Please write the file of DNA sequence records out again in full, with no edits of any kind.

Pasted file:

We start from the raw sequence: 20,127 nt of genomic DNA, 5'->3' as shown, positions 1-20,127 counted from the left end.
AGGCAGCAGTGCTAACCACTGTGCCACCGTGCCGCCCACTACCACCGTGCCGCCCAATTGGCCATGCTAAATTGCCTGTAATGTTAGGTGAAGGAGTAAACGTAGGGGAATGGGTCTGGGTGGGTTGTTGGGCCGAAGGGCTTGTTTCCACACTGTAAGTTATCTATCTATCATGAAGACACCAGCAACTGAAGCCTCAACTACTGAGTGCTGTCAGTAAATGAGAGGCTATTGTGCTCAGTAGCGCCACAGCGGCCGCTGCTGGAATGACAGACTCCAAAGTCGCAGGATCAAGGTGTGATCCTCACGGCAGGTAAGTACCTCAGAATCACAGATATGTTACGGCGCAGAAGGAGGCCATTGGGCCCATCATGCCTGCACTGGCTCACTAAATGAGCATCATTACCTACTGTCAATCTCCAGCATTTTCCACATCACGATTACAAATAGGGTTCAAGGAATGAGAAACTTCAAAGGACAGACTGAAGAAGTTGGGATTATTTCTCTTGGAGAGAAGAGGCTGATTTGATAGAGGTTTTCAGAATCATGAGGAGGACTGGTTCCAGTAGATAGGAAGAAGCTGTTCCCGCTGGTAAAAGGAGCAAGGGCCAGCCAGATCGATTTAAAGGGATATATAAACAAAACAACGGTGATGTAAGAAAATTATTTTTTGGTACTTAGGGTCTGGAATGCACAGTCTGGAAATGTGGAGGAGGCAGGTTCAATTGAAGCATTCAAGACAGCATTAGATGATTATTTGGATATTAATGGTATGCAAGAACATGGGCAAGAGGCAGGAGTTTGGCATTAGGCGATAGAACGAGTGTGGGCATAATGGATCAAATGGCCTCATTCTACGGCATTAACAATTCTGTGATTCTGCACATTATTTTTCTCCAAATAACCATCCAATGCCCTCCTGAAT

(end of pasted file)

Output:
We start from the raw sequence: 20,127 nt of genomic DNA, 5'->3' as shown, positions 1-20,127 counted from the left end.
AGGCAGCAGTGCTAACCACTGTGCCACCGTGCCGCCCACTACCACCGTGCCGCCCAATTGGCCATGCTAAATTGCCTGTAATGTTAGGTGAAGGAGTAAACGTAGGGGAATGGGTCTGGGTGGGTTGTTGGGCCGAAGGGCTTGTTTCCACACTGTAAGTTATCTATCTATCATGAAGACACCAGCAACTGAAGCCTCAACTACTGAGTGCTGTCAGTAAATGAGAGGCTATTGTGCTCAGTAGCGCCACAGCGGCCGCTGCTGGAATGACAGACTCCAAAGTCGCAGGATCAAGGTGTGATCCTCACGGCAGGTAAGTACCTCAGAATCACAGATATGTTACGGCGCAGAAGGAGGCCATTGGGCCCATCATGCCTGCACTGGCTCACTAAATGAGCATCATTACCTACTGTCAATCTCCAGCATTTTCCACATCACGATTACAAATAGGGTTCAAGGAATGAGAAACTTCAAAGGACAGACTGAAGAAGTTGGGATTATTTCTCTTGGAGAGAAGAGGCTGATTTGATAGAGGTTTTCAGAATCATGAGGAGGACTGGTTCCAGTAGATAGGAAGAAGCTGTTCCCGCTGGTAAAAGGAGCAAGGGCCAGCCAGATCGATTTAAAGGGATATATAAACAAAACAACGGTGATGTAAGAAAATTATTTTTTGGTACTTAGGGTCTGGAATGCACAGTCTGGAAATGTGGAGGAGGCAGGTTCAATTGAAGCATTCAAGACAGCATTAGATGATTATTTGGATATTAATGGTATGCAAGAACATGGGCAAGAGGCAGGAGTTTGGCATTAGGCGATAGAACGAGTGTGGGCATAATGGATCAAATGGCCTCATTCTACGGCATTAACAATTCTGTGATTCTGCACATTATTTTTCTCCAAATAACCATCCAATGCCCTCCTGAAT